The Kia Picanto must be one of the most surprising new cars I’ve driven this year. I got into it expecting a fairly standard version of the impressive Korean city car and got out with a grin like the Cheshire Cat and a desire to get straight back in and find some more country roads.
Previously I had driven the Picanto with the entry-level 66bhp 1.0-litre and the now-defunct 83bhp 1.25-litre but never sampled the turbocharged 99bhp “monster” that sits at the top of the range. By modern car standards 99bhp is laughable and the 1.0-litre’s 0-62mph time of 9.9 seconds positively glacial but the Picanto proves that sometimes the whole is more than the sum of its parts.
Apart from the more powerful engine and the GT-Line S’s sporty looks, this Picanto is no different from any other example but find some open roads and it is hilarious fun. The tiny engine is revvy and willing and can be carefully marshalled via the five-speed gearbox to keep it on the boil, allowing you to dart along with surprisingly verve.
Its tiny footprint is designed to make it easy to negotiate packed city roads but let loose on a stretch of open countryside and it helps the Picanto come alive, changing direction with delightful directness and speed. There’s enough communication from the steering to make you feel properly involved and while it’s not as precise or focused as the Volkswagen Up GTI, it’s closer than you’d think.
The Picanto once again proves that you don’t need 300bhp and all-wheel drive to have fun. What you really need is a low kerbweight, skinny tyres and just enough power to make you concentrate on wringing every last drop from the engine. It offers that all-important fun without straying into dangerous speeds.
Of course, that’s well and good on a quiet Sunday when you’ve no particular place to be but this suddenly unlocked fun side to the Picanto doesn’t detract from its basic brilliance as a city car. It’s small enough to nip through traffic but big enough (just) to carry four, and comes with comforts and gadgets that would have been unthinkable in a small car even 10 years ago.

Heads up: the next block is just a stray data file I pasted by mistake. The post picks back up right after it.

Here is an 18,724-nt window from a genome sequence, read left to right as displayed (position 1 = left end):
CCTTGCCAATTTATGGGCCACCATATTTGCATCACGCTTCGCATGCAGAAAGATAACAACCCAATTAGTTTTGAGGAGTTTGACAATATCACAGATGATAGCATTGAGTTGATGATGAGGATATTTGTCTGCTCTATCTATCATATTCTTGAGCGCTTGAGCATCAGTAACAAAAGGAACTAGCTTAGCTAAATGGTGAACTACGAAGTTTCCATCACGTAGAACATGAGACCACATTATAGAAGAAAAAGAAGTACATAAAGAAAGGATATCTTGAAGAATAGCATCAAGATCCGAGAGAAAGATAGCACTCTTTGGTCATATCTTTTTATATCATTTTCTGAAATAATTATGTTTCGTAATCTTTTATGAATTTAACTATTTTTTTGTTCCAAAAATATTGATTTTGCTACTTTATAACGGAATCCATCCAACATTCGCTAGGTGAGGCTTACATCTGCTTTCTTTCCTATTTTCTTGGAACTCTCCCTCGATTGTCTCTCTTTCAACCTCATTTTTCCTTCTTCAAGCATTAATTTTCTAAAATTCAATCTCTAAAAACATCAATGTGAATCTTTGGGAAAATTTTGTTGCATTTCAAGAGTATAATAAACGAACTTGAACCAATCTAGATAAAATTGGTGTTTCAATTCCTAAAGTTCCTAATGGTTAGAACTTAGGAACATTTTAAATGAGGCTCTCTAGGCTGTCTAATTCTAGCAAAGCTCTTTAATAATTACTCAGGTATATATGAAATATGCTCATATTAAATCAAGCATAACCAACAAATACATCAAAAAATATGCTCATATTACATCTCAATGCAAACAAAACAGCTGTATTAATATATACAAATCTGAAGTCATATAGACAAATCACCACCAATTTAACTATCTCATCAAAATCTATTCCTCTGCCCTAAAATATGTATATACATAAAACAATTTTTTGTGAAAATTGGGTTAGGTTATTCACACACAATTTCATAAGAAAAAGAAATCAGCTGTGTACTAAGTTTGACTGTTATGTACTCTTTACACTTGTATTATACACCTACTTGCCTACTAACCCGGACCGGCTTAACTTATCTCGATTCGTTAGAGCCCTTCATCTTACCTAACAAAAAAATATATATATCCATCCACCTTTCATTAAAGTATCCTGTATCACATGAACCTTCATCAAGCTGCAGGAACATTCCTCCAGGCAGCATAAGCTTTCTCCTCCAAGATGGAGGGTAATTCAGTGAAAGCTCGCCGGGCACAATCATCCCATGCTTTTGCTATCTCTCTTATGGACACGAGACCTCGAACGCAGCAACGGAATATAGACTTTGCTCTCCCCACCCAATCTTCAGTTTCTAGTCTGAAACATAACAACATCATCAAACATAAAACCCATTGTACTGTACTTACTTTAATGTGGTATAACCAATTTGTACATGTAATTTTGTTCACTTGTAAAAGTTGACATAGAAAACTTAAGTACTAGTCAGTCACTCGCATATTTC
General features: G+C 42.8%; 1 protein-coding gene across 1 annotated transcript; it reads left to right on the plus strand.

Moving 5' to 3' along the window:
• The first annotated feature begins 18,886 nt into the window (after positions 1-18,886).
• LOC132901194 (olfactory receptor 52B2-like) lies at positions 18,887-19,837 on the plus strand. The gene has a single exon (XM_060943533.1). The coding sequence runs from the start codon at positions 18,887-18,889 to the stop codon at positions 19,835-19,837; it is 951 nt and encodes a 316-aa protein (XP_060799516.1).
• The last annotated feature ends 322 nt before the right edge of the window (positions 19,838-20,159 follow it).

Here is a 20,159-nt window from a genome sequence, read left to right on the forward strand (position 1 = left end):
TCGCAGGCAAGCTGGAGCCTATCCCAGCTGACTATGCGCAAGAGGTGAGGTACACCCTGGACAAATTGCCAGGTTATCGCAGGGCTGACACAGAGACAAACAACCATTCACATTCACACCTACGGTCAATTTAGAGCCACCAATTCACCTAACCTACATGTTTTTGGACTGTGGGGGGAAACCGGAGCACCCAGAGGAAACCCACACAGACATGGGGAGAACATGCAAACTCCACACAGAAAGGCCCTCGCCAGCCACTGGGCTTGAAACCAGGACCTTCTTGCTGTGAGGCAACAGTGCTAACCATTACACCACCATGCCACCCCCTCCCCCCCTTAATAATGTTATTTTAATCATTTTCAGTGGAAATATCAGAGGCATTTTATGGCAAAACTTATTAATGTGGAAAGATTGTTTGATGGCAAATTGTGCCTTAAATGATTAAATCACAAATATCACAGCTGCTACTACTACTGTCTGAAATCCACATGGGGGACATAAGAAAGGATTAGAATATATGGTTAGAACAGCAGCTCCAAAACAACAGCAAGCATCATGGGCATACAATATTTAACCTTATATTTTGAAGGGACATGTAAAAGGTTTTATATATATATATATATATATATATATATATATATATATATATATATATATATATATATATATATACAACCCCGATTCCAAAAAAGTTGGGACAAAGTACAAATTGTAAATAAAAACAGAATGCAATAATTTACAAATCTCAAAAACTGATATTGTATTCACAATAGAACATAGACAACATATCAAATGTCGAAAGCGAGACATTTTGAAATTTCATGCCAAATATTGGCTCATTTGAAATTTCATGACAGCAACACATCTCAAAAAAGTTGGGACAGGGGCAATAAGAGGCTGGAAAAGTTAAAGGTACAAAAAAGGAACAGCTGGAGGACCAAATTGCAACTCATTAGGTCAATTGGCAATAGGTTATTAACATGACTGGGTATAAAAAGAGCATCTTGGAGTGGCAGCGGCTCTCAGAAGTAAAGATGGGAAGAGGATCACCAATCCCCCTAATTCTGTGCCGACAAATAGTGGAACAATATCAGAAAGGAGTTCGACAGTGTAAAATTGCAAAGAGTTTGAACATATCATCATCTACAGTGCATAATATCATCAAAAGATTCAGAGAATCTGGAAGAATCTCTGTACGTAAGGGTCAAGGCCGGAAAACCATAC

The interior hasn’t changed since this generation of Picanto was refreshed in 2020. It’s pretty straightforward, with relatively good material quality for the class and a simple layout based around a few key controls on the centre console and an eight-inch touchscreen that’s standard on higher trim levels and offers smartphone mirroring. Also standard on our top-spec test car are faux leather upholstery with red stitching and red flashes on the seat bolsters and a flat-bottomed steering wheel that bring an air of sportiness to things. As with any city car, rear space is tight but there’s decent room up front for even tall drivers, and a class-leading 255-litre boot.
Externally, the GT-Line S gets larger front and rear bumpers with gloss black skid plates, and a rear diffuser housing twin exhaust pipes. The interior’s red trim is echoed in details on the grille, sills and lower rear bumper and there are 16-inch alloys.
As befits the surprisingly playful sporty nature of the engine, the top-spec engine is only offered in top-spec GT-Line and GT-Line S trims. These both feature all-round LED lighting, parking camera, cruise control and automatic air conditioning, while GT-Line S gets heated front seats and steering wheel, push-button start/stop, wireless phone charger and sat nav and connected services added to the touchscreen. It doesn’t have some of the really high-tech systems of the Toyota Aygo X but leaves that crossover-inspired rival behind in the fun stakes.
Kia isn’t marketing the turbocharged Picanto as a “proper” hot hatch but it has all the right ingredients and in a world of overweight, overpowered and overengineered beasts it’s a little breath of fresh air that also nails the basic brief of a city car thanks to its compact size and nimble handling.
Kia Picanto 1.0 T-GDi GT-Line S
Price: £17,400; Engine: 1.0-litre, three-cylinder, turbo, petrol; Power: 99bhp; Torque: 127lb ft; Transmission: Five-speed manual; Top speed: 112mph; 0-62mph: 9.9 seconds; Economy: 53.3mpg CO2 emissions: 120g/km